Yet, by and large, this isn’t happening yet. Why? CSOs, security teams and application development are different creatures that historically have few points of intersection. Developers like to get whacked on Red Bull and fly down a mountain at 100 miles an hour. The CSOs sit at home quietly behind deadbolt locked doors and have no friends. Seriously, the cultural difference is there, but the business imperative is also at odds. For developers who are rewarded for getting a product out the door, time to market is crucial, and process junkies who slow things down are the enemy.
CSOs are slowly getting the leverage they need to fight this battle. Regulations such as Sarbanes-Oxley, are giving their mission some board-level backing. Developers are getting hungrier for technical education related to security. But we also need to look at the tools we equip our developers with, and do a lot more automation to eliminate repeated mistakes. Jon Callas, CTO of PGP Corporation, who was reacting to comments at the forum that seemed to indicate that C++ was going to be with us forever, said, “Sure C++ is going to be with us, but it doesn’t need to be everywhere.” The CTO of SPI Dynamics, Caleb Sima, who has developed a class library technology called SecureObjects, noted: ??If we just did input validation in our software, we could solve 70% of our problems. When a field is supposed to be for phone numbers, obviously only a phone number should be entered.”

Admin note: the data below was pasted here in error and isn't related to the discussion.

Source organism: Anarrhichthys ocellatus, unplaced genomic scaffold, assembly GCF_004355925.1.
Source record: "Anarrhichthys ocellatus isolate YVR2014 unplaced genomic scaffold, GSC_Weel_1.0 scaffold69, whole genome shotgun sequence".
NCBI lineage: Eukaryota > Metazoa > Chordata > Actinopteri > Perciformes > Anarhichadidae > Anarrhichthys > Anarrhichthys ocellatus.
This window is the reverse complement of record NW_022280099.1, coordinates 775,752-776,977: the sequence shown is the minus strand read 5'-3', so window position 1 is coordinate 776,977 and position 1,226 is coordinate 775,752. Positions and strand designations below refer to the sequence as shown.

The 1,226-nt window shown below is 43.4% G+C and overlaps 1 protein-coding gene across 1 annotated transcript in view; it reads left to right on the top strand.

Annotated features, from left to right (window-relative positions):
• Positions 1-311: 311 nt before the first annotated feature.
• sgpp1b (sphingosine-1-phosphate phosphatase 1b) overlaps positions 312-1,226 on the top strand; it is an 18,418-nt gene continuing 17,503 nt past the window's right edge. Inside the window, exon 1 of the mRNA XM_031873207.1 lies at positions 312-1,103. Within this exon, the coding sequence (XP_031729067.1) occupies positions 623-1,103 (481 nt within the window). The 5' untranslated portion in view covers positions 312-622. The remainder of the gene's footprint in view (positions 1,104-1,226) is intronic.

I don’t know if we will ever see the actual end of this movie, but I have hope that the good guys can gain some ground. If events like the Secure Software Forum become more commonplace, and more importantly, developers and security practitioners start practicing what they hear, we will see software that doesn’t scare us all.
Jim Reavis is president of Reavis Consulting Group and editor of the CSOInformer newsletter. He focuses on security issues of top concern to IT professionals. He is an advisor to the International Board of ISSA, the world’s largest organization of information security professionals. Learn more at: www.reavis.org.